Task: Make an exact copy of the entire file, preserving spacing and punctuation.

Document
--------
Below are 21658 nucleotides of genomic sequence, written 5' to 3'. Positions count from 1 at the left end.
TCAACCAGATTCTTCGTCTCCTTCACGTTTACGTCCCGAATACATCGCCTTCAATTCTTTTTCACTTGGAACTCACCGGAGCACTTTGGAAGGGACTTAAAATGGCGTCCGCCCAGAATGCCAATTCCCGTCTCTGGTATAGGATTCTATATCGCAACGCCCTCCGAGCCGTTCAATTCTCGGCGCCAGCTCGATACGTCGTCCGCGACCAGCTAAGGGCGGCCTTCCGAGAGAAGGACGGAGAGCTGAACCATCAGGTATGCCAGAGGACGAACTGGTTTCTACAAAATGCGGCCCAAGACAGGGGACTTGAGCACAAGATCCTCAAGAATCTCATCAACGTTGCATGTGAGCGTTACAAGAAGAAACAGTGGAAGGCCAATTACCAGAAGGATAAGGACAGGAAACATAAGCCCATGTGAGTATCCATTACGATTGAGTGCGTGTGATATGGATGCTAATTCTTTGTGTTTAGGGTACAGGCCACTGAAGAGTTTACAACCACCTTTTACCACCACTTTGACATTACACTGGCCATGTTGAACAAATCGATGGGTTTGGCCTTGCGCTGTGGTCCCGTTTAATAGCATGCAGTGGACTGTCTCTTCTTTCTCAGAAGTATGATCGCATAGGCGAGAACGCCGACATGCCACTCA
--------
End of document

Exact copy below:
Below are 21658 nucleotides of genomic sequence, written 5' to 3'. Positions count from 1 at the left end.
TCAACCAGATTCTTCGTCTCCTTCACGTTTACGTCCCGAATACATCGCCTTCAATTCTTTTTCACTTGGAACTCACCGGAGCACTTTGGAAGGGACTTAAAATGGCGTCCGCCCAGAATGCCAATTCCCGTCTCTGGTATAGGATTCTATATCGCAACGCCCTCCGAGCCGTTCAATTCTCGGCGCCAGCTCGATACGTCGTCCGCGACCAGCTAAGGGCGGCCTTCCGAGAGAAGGACGGAGAGCTGAACCATCAGGTATGCCAGAGGACGAACTGGTTTCTACAAAATGCGGCCCAAGACAGGGGACTTGAGCACAAGATCCTCAAGAATCTCATCAACGTTGCATGTGAGCGTTACAAGAAGAAACAGTGGAAGGCCAATTACCAGAAGGATAAGGACAGGAAACATAAGCCCATGTGAGTATCCATTACGATTGAGTGCGTGTGATATGGATGCTAATTCTTTGTGTTTAGGGTACAGGCCACTGAAGAGTTTACAACCACCTTTTACCACCACTTTGACATTACACTGGCCATGTTGAACAAATCGATGGGTTTGGCCTTGCGCTGTGGTCCCGTTTAATAGCATGCAGTGGACTGTCTCTTCTTTCTCAGAAGTATGATCGCATAGGCGAGAACGCCGACATGCCACTCA